Obama’s Road to War

Obama is keeping his eye on the prize – the Nobel Prize, that is, as a reward for brokering a Middle East "peace" deal. Unfortunately, he’s doing it on the backs of the Palestinian people – and the rest of us, as well.  

The news out of the negotiations with the Israelis is that Bibi gets everything, and Obama gets to make an announcement that the perpetually stalled talks with the Palestinians will resume. By "everything," I mean to include what the Guardian describes as "a partial freeze" on settlement construction – an oxymoron that could only exist in the context of an agreement between Israel and the US.  

But isn’t that what the "special relationship" is all about? Love, as Ayn Rand put it, is exception-making – and I certainly can’t imagine the US capitulating so quickly and completely as it has in this instance.

Quite aside from the settlements, however, the Obama-ites really gave away the store when they agreed to "adopt a much tougher line with Iran over its alleged nuclear program." What this means, more precisely, is that the bar for judging whether Iran is building useable nukes is going to be considerably  lowered: get ready for a slew of "intelligence" reports claiming they’re on the verge of nuking Tel Aviv. With Congress getting ready to impose strict economic sanctions on Iranian energy exports, the stage is set for a military strike.  

That a US President has agreed to go to war in exchange for a Nobel Peace Prize is an event that could only occur in Obama-world – which is apparently situated somewhere very close to Bizarro World.

The announcement of this "breakthrough," as the Guardian calls it, is slated for the last week of September – and you can count on the war drums to start beating around the same time.  

It’ll be a long, drawn out process, however, of fake "negotiations," phony intelligence reports, and diplomatic arm-twisting at the UN, before the ever-cautious Obama gets up the nerve to actually pull this on his ostensibly liberal supporters, and their patience with Obama’s wars is likely to run out long before then.  

On the Afghan front, the news is grim: a failed election fraught with fraud, a huge bombing in Kandahar that underscores the weakness of the American position, and growing voices of opposition being raised on the home front. As conservatives tentatively and hesitantly reassess the interventionism-run-amok of the Bush years, and liberals begin to wake from their dreams of a perfectly "progressive" president, the outlines of a new anti-interventionist coalition are taking shape.  

Suddenly Afghanistan is in the news, and commentators on the right as well as the left are taking note. Tony Blankley, former chief aide to Newt Gingrich and editor of the Washington Times, joins Nation editor Katrina vanden Heuval and Pat Buchanan in comparing Obama to LBJ – a chief executive with an ambitious liberal domestic program dragged down by his commitment to a losing war.  

Citing LBJ’s 1964 taped phone conversations with McGeorge Bundy and Senator Richard Russell, Blankley shows that the President knew he was pushing America into a quagmire in Vietnam: "I don’t think it’s worth fighting for," averred Johnson to Bundy. "What the hell is Vietnam worth to me? What is it worth to the country?"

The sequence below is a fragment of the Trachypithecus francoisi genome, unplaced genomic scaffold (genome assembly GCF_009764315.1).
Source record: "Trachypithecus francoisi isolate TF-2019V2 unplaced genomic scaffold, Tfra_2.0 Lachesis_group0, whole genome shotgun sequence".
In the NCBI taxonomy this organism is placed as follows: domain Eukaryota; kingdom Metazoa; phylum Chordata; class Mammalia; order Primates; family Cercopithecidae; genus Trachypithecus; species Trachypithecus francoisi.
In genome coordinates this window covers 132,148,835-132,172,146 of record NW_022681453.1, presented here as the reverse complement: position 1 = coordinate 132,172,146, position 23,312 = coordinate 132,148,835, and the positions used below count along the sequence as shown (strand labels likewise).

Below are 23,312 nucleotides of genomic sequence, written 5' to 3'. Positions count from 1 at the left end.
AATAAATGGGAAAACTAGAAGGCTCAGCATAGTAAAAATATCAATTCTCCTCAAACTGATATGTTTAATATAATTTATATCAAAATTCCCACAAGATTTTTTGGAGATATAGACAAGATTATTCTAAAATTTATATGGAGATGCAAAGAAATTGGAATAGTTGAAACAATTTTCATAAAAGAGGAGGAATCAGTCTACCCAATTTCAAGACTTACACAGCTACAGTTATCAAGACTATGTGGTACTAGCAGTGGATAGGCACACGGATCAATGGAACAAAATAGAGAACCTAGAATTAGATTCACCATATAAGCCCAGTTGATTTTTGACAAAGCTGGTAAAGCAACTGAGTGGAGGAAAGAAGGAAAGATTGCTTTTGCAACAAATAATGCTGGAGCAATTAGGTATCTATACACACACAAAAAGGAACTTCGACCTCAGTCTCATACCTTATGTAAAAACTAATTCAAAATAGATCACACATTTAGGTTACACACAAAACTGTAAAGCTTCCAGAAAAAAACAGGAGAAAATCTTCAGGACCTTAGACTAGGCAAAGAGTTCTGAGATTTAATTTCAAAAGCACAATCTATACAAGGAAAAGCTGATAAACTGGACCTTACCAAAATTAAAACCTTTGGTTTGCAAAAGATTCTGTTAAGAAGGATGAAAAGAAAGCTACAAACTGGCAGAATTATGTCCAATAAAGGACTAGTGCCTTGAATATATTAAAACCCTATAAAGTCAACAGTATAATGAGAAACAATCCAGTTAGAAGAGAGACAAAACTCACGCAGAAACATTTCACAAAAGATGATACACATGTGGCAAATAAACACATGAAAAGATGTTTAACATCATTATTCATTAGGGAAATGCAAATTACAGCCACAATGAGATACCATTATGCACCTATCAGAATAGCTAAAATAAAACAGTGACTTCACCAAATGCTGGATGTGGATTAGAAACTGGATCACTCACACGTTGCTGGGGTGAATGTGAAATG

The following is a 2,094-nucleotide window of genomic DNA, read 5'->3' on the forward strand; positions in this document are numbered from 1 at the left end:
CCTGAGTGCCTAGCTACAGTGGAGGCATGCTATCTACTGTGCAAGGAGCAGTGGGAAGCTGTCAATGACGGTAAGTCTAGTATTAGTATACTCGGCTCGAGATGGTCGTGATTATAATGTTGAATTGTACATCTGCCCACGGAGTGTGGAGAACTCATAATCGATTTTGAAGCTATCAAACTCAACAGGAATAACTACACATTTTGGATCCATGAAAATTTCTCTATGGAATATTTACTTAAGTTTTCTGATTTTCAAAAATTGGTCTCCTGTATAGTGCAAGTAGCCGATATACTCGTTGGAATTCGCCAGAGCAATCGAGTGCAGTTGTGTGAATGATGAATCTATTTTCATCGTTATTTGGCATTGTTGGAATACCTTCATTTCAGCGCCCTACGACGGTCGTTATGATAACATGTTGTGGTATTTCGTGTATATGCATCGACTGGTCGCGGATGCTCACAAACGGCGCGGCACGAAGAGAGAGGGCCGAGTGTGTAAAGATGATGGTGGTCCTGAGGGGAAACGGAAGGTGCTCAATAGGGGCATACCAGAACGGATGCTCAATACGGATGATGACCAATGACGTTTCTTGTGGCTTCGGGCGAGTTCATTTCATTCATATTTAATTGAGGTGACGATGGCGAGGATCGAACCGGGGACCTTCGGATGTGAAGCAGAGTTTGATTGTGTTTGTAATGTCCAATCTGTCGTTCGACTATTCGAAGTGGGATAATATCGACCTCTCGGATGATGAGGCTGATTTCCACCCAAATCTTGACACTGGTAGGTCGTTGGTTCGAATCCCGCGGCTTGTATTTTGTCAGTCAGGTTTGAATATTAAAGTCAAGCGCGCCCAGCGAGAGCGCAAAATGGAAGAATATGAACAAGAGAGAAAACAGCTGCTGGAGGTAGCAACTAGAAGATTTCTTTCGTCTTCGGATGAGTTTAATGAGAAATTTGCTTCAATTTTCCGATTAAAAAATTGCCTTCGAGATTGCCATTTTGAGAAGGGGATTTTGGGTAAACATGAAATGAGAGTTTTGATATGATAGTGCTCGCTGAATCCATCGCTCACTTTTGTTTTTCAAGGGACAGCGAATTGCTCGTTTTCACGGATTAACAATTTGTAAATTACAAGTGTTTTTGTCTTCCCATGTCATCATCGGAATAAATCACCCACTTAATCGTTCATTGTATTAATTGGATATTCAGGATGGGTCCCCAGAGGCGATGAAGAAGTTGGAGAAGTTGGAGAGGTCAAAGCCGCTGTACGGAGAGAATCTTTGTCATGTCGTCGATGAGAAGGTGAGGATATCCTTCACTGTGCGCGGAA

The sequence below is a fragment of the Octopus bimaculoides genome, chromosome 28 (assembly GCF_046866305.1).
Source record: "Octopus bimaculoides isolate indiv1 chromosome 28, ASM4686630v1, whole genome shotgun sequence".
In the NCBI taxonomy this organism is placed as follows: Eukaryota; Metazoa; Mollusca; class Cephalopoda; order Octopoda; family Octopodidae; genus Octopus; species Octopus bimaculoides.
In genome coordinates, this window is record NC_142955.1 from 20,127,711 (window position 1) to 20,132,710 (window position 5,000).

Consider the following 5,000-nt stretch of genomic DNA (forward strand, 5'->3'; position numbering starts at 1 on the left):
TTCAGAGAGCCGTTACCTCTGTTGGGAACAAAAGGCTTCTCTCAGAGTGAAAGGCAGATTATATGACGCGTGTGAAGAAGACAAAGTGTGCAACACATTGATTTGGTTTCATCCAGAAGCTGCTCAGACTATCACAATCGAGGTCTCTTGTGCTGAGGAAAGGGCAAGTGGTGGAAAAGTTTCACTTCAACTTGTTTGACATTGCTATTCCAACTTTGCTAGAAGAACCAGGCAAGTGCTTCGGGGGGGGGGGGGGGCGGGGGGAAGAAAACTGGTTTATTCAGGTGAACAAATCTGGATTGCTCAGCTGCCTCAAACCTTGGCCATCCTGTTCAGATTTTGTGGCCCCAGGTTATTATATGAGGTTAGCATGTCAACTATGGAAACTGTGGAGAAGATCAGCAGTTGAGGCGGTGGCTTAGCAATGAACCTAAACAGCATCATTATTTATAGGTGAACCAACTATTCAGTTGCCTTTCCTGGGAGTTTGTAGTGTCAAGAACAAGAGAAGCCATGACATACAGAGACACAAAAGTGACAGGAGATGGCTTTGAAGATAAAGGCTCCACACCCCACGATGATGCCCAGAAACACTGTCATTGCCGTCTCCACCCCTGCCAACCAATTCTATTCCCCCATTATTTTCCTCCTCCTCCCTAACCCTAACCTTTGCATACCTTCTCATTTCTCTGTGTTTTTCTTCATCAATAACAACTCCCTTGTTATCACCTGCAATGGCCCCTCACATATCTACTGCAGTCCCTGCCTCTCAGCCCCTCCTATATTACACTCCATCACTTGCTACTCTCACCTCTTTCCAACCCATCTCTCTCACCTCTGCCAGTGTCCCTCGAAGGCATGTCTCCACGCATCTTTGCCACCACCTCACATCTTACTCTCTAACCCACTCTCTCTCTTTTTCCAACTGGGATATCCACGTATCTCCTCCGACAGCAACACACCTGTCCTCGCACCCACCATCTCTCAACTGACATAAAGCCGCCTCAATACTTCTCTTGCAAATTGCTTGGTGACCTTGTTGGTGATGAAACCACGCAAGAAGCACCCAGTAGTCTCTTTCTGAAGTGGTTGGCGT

Americans began asking the same questions a decade or so later, but by then it was too late – hundreds of thousands had already died, and with them the national honor.

That same day, President Johnson spoke with Senator Russell, a friend and confidante, asking his advice on the Vietnam matter. Russell told him "I’d get out: it isn’t important a damn bit." Yes, but the President was worried: "The Republicans are going to make a political issue out of it," he said. "Nixon, Rockefeller and Goldwater all (are) saying let’s move (and) let’s go into the North. … They’d impeach a president … that would run out. Wouldn’t they?" 

Against his better judgment, Johnson escalated the Vietnam war, pushing through the Tonkin Gulf resolution, and publicly declaring that it was a war of necessity – a war we could and would win. We know, now, what he really believed: but politics trumped both reason and morality – and, although Blankley avers LBJ was "no monster," I beg to differ. To have gone ahead with such a momentous decision based on a purely political calculation is nothing less than monstrous. There’s absolutely no doubt in my mind that one of the most corrupt and ruthless presidents in American history has gone on to his singularly just reward. The subversive question Blankley raises is: does Obama risk a similar fate?  

"Today President Barack Obama is on the cusp of a fateful policy decision. He has argued consistently that the war in Afghanistan is necessary to deny al-Qaida a base of terrorist operations and to stop the Taliban insurrection from destabilizing nuclear Pakistan. But serious doubts are being raised by many policy experts and an emerging majority of the American and British publics as to whether we have a strategy and the materiel to succeed. Even the optimists believe that a successful counterinsurgency in Afghanistan (and needed as much in Pakistan) will require several years of sustained commitment." 

Even then, avers Blankley, it may not be possible — the implication being that the President surely knows this. He also no doubt knows his base will have a hard time following him into the wilds of Waziristan. Blankley avers Republican support for the war will be muted and even tending toward reversal on account of partisan considerations.